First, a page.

Yu v Toms Rovers Planning Board, 2018 WL 481588 (NJ App. 1/18/2018)
This post was authored by Mattew Loeser, Esq.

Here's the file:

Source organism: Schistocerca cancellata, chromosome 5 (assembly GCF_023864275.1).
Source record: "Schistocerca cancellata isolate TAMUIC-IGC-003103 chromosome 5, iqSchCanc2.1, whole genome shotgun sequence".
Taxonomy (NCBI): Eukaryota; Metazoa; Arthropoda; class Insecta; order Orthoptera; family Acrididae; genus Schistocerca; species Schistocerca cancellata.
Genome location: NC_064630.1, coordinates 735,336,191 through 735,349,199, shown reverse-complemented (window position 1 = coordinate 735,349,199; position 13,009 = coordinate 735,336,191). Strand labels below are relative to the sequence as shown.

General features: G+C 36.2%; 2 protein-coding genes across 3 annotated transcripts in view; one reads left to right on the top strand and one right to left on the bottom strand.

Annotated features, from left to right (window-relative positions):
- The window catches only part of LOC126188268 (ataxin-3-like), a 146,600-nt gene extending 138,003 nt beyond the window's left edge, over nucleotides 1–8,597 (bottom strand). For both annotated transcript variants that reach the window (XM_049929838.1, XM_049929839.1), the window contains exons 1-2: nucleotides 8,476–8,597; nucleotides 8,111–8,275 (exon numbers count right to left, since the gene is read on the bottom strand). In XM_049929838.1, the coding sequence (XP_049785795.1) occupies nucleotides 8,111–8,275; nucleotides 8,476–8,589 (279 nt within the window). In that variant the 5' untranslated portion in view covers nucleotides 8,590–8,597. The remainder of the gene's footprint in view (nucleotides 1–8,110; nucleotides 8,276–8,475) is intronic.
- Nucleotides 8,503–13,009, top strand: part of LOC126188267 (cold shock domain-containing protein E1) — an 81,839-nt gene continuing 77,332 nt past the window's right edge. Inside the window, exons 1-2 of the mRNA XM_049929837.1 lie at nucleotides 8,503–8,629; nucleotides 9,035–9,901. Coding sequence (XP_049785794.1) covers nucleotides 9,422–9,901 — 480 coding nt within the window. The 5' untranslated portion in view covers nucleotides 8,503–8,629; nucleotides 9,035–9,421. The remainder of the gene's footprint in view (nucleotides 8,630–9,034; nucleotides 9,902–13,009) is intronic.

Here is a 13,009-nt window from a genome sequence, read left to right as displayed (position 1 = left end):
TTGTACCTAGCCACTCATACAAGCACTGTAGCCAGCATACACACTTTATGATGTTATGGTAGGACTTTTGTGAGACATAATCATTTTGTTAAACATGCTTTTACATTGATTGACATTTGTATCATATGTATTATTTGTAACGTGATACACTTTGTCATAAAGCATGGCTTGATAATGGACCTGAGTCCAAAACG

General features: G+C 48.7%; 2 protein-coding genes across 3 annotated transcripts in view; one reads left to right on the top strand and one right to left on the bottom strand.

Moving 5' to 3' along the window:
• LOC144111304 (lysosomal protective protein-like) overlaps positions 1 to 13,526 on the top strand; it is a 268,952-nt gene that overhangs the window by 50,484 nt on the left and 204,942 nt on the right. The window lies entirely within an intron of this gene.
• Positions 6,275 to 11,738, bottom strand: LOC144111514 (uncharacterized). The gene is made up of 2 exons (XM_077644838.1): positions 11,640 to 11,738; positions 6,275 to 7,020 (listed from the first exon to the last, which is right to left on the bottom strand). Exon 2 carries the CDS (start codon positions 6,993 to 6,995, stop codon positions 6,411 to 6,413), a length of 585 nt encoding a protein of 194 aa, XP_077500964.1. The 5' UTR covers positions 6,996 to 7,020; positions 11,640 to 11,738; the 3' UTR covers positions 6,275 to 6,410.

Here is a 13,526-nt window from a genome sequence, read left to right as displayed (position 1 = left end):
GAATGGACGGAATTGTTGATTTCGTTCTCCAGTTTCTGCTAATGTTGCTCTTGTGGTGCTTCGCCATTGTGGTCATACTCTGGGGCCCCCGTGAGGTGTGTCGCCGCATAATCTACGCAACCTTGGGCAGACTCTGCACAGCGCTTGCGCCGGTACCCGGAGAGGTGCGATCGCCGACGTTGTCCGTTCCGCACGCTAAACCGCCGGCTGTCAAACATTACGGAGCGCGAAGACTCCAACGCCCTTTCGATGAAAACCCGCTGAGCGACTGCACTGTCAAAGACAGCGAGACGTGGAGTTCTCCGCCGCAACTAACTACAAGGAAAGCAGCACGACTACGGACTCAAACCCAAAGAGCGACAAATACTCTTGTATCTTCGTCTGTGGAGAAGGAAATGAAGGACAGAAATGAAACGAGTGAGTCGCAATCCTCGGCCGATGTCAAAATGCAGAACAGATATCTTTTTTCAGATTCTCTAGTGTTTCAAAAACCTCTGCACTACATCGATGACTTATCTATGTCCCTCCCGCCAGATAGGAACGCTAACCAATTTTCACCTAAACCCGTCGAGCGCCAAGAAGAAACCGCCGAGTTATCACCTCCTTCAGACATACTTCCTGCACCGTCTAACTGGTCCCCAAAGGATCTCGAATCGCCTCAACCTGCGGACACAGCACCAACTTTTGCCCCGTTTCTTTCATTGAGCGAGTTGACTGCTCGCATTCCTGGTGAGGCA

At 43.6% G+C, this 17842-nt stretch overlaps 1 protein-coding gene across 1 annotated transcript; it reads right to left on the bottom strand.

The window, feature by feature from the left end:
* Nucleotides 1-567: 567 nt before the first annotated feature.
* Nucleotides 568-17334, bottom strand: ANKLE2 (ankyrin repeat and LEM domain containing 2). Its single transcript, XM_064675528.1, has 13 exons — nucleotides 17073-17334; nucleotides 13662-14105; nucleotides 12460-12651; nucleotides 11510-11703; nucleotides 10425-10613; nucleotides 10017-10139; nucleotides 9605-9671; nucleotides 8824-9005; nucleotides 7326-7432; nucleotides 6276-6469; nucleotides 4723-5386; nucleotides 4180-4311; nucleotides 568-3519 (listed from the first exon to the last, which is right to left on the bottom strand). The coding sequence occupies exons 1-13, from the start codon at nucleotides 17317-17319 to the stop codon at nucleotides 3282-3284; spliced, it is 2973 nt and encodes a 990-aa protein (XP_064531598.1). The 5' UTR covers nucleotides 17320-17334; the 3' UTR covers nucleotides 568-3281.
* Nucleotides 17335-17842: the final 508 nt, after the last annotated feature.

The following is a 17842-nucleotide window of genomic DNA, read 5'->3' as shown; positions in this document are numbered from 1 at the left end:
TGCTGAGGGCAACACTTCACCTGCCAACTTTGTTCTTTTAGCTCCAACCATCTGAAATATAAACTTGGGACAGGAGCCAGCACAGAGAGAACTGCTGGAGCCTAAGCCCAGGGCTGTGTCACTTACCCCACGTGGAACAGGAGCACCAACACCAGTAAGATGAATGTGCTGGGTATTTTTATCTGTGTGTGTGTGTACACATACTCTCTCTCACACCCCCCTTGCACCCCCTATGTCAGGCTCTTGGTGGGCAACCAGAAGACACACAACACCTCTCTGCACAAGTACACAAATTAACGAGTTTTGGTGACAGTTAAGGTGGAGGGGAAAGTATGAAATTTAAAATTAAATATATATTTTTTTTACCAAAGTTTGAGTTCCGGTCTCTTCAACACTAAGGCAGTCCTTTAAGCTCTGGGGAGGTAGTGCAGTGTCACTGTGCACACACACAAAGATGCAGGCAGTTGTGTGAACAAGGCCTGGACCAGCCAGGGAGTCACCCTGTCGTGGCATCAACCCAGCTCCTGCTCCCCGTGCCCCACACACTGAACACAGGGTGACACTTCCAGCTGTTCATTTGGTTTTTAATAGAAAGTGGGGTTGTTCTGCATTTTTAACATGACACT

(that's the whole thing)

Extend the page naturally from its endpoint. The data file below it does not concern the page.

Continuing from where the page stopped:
Defendants, David Miller and Donald Miller, were qualified medical marijuana patients along with defendant, Katherine Null, who served as David’s registered medical marijuana primary caregiver. During 2014, Null directed David to construct a medical marijuana structure in Donald’s backyard for containing the cultivation of medical marijuana for patients connected to Null through registration under the Michigan Medical Marihuana Act (“MMMA”). Defendants failed to obtain a construction permit for the medical marijuana outdoor growing facility, never got permits before installing an electrical and watering system, and never obtained a certificate of occupancy. After learning that defendants built their medical marijuana facility outdoors that failed to comply with zoning and construction regulations, plaintiff filed a declaratory judgment action seeking the trial court’s determination of the validity of its zoning and construction regulations and its right to enforce them as they applied to the cultivation and use of medical marijuana in zoned residential locations and subdivisions. In this case, plaintiff appealed from the trial court’s judgment declaring that plaintiff could not enforce its zoning ordinance’s prohibition against outdoor growing of medical marijuana because the ordinance conflicted with the provisions of the MMMA, and was therefore preempted.